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Term length must vary by position

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POSTED: July 7, 2010 9:45 a.m.
Over the past 18 years, I have served in four different elected positions- city councilman, mayor, state representative and state senator.  
All of these offices have one thing in common — they are two-year terms.
During this past legislative session, two bills were introduced dealing with terms of office.
One bill, HB 1509, changed the terms of school board members in the Savannah-Chatham County school system from four- to two-year terms while the other, HB 1254 called for a referendum for voters in Pooler to decide whether they want to change from two- to four-year terms for the city council and mayor.
The debate between two-year terms and four-year terms brings out many good points.  
Two-year terms hold incumbents more accountable to the voters, but some offices require more time to develop policies and programs. In my opinion, school board and city council offices are examples of offices that require more time.
During the nine years I had the honor and privilege of serving as mayor of Pooler, I ran for office five times. I always felt the terms for mayor and council should be four years, not two. That is why I helped sponsor HB 1254 to ask the voters of Pooler to extend those terms.  
Since 1994, I have run for office 10 times, including the last three years. Campaigns are tough and require much time and money — a fact that discourages some from running, especially for two-year terms.
Two-year terms can also impact administrative personnel. Changing elected officials every two years can result in a higher turnover of personnel, again interfering with the development of policies and programs.
This is especially important with school boards. A good, qualified school superintendent who works well with the school board members is a prerequisite for a successful program.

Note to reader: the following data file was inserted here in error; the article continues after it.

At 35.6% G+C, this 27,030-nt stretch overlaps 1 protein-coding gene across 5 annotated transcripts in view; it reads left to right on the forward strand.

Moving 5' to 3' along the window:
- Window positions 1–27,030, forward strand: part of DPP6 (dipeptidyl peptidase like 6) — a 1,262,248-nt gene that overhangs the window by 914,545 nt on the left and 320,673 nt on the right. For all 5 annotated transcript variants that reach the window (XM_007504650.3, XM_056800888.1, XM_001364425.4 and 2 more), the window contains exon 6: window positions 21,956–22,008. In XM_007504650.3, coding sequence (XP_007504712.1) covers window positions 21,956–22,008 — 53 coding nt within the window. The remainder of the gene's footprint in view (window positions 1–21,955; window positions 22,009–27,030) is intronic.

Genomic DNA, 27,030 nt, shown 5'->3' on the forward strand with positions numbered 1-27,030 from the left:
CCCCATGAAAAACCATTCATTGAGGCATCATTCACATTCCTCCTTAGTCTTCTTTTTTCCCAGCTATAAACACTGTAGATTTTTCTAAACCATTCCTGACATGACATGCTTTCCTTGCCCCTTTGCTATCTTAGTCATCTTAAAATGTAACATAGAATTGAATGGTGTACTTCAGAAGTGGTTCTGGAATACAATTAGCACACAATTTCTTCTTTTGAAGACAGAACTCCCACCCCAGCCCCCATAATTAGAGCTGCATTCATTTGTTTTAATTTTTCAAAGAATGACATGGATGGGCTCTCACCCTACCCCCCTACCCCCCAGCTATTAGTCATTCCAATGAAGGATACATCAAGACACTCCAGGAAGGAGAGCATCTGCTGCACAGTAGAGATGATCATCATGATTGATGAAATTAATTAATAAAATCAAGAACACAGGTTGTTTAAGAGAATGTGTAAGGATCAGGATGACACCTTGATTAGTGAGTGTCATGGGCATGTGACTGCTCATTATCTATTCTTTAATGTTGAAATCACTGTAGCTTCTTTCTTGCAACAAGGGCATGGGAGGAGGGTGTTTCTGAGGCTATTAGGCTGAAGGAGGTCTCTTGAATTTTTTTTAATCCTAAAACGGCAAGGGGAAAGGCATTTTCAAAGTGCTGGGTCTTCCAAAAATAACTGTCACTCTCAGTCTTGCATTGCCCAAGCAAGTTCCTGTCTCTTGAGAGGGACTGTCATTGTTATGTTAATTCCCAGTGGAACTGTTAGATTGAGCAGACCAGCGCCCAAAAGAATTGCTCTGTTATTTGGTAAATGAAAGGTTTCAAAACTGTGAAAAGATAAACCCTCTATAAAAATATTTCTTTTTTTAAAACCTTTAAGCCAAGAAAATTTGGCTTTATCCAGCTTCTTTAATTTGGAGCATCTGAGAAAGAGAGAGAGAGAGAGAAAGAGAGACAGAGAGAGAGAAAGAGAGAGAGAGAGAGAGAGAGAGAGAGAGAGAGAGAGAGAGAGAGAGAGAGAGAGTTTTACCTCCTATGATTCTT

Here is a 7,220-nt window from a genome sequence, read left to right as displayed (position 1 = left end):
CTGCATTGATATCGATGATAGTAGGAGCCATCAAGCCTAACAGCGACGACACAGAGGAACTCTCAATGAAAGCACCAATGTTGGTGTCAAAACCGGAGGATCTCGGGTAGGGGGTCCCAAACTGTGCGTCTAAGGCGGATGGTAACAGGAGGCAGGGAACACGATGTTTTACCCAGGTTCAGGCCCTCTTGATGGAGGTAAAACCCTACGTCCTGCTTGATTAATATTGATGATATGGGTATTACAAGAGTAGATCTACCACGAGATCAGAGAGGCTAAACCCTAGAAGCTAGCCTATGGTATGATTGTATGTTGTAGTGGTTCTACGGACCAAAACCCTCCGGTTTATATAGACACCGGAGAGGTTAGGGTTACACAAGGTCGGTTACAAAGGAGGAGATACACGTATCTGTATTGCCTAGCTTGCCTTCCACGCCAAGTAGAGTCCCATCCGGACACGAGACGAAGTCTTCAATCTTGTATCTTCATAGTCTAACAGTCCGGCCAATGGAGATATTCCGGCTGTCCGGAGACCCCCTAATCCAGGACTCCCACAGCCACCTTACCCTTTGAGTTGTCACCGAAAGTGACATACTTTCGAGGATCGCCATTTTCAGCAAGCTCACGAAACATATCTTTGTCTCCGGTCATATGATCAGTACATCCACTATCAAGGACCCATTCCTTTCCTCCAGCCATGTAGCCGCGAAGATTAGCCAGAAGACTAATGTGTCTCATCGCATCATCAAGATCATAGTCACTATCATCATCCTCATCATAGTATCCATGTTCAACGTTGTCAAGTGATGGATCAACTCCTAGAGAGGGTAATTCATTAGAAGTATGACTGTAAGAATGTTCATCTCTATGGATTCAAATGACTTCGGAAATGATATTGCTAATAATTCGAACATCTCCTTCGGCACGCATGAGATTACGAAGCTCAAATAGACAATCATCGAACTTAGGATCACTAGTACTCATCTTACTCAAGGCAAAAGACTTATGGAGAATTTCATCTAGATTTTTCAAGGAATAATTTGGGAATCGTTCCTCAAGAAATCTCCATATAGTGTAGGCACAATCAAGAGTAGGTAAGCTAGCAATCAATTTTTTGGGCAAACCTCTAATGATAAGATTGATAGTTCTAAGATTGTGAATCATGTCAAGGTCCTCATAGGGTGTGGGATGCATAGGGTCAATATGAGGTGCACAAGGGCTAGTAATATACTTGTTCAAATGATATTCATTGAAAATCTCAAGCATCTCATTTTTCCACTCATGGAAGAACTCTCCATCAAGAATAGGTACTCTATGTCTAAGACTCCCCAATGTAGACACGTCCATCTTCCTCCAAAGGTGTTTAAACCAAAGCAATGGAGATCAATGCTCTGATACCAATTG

At the state level, representatives and senators all serve two-year terms. While there has been talk in the past of changing this and legislation has been introduced, nothing has passed.
Statewide offices, such as governor, lieutenant governor, secretary of state and other offices are all four-year terms.
Federal offices are interesting in that congressmen serve two-year terms while senators serve six-year terms.  
Our president, of course, serves a four-year term and is limited to two terms.    
Term limits for Georgia state representatives and senators also have been discussed recently.
In Georgia, term limits are primarily placed on chief elected officials such as governors, mayors and county commission chairs. State representatives and senators are not limited in the number of terms they can serve and some take full advantage of this. We currently have members who have served 34 consecutive years.  
The longest-serving legislator in our state’s history was Hugh Gillis from Soperton, who retired after serving a combined 56 years in the house and senate.
However in other states, such as Florida, state representatives and senators serve two-year terms but are limited to the number of terms they can serve in succession.
But term limits can be tricky — many people believe that if we have term limits for elected officials we should also have term limits for bureaucrats, who can become entrenched in their positions and unresponsive to the needs of the people.   
So which is better for the state or community — two year terms or four year terms?  
Does the number of terms a person can serve need to be limited?
While good points can be made for both sides of these issues, one thing should be consistent — we need good people serving at all levels of government.

Carter can be reached at Coverdell Legislative Office Building Room 302-B, Atlanta, GA, 30334. His Capitol office number is 404-656-5109.
 

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